The ultimate cooperative miniatures game returns – Zombicide: Second Edition is here

The original Zombicide occupies a bit of a strange place in the modern board game canon. With over two million copies sold in just under ten years, there is no doubt that its commercial success is testament to its appeal. However this same appeal — primarily aimed towards casual gamers — seems to alienate the more traditional board game audience. That said, all that really matters to me is whether or not the brand new Zombicide: Second Edition is fun or not. 

Before I get too deep into the details, I guess I should cover a couple of areas. Firstly, what Zombicide: Second Edition is actually all about and secondly, how it differs from the original Zombicide. The first of these things is easy and I’ll explain that in a moment, but the second is more difficult, because there are actually quite a few differences between the two versions — from rules minutiae that only a die-hard fan would really notice, through to some of the more significant component changes. 

So, what is Zombicide: Second Edition? Simply put, it’s all of the action-orientated zombie movies you’ve ever seen, all rolled up into one. With something like twenty-five scenarios to play through, twelve survivors to play as, and numerous expansions likely to follow (not to mention backwards compatibility with existing stuff) there’s certainly plenty to go at.

The actual content of each scenario varies, but one of the original Zombicide’s main selling points was that of the fact that it was fully cooperative — with a competitive edge. Most dungeon crawlers released prior were based on a “one vs many” model, where one player controlled the evil forces, and a number of teammates opposed them with their individual heroes. Zombicide: Second Edition is no different, with the players splitting six survivors between them in every mission, and the zombie enemies being controlled by simple rules of engagement.

In most cases, the survivors will be tasked with getting from their starting location to somewhere else on the board, but before they can win, they’ll have to collect a set amount of loot, rescue some survivors, or achieve the old favorite of “collecting samples” from certain enemy types. Whilst the scenarios are loosely connected by a brief story, items and experience do not generally carry over, and players can dive into any scenario they want without really missing out.

In terms of how Zombicide: Second Edition improves upon — or at least differs — from Zombicide, the changes are significant. Some of the more obvious changes are non-contentious. For example, in later standalone variants of Zombicide (I think beginning with Black Plague) CMON introduced plastic player dashboards that were not present in the original game. These are now included in Zombicide: Second Edition.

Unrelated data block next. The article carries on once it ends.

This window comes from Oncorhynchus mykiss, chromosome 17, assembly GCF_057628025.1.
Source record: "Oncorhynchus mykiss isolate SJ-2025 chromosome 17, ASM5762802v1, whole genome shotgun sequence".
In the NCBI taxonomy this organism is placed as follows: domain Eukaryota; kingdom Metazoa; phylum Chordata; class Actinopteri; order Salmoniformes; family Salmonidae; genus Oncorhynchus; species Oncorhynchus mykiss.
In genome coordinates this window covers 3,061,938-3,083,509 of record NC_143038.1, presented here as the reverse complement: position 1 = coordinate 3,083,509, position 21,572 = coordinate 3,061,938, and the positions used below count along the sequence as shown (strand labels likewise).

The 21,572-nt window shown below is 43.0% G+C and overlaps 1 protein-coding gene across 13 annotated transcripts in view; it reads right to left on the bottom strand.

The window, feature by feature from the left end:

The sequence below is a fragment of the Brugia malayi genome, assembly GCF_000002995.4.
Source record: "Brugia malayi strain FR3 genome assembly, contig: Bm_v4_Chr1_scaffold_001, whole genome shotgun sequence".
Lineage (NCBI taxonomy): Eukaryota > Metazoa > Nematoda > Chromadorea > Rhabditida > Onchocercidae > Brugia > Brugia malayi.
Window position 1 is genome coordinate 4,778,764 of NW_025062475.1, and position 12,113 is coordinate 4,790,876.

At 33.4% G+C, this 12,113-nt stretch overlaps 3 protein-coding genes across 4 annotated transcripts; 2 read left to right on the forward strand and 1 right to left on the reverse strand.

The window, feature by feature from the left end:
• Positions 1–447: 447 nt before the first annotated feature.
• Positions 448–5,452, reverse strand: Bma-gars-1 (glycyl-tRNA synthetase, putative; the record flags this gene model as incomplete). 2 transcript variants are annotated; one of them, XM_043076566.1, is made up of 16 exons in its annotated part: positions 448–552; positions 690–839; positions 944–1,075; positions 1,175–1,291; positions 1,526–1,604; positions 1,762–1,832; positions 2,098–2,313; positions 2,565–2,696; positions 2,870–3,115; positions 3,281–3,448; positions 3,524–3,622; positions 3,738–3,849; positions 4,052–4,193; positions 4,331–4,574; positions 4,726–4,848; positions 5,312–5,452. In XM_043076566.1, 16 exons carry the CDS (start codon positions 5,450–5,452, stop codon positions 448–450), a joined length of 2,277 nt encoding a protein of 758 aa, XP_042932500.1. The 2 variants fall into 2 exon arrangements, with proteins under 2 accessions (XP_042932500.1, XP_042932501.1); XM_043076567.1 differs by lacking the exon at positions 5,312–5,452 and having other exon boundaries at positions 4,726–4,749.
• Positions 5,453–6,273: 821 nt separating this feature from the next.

Also in terms of new plastic, there are a number of new survivors — including six children. I’m honestly not that keen on this inclusion, although in gameplay terms, it is justified by a new “slippery” mechanic. This basically allows the younger characters to escape from a zombie-occupied space without penalty, which in turn helps to negate their much lower hit points. They definitely offer a unique challenge, but I find it a bit distasteful, honestly.

Moving on, there are numerous welcome changes that simplify the rules or board management. For example, doors are now pre-printed on the board in most instances, and once opened, you just place an open token on them. One big change is that most board tiles now have buildings with “Dark Zones” in them — these cause a zombie spawn card to be drawn upon first opening a building, resulting in a lot more action and some tough decisions to make about when and where to enter a new building. Old rules for zombie movement that were either unclear or abusable have also been changed.

If I were to summarise the net effect of these changes as best I can, based on about five or six games of the original Zombicide and perhaps the same of Zombicide: Second Edition, I think I would say that they have the desired effect. Zombicide: Second Edition is a slicker, more up to date game, that flows in the way you intuitively feel it should, and therefore there is less need to look up rules minutaie. 

More importantly, but perhaps harder to put into words, Zombicide: Second Edition is just massively fun. I think the last time I felt this much excitement in a dungeon-crawling style game, it was probably HeroQuest or something like that, which will have been as much to do with my youthful enthusiasm as it was the quality of the game.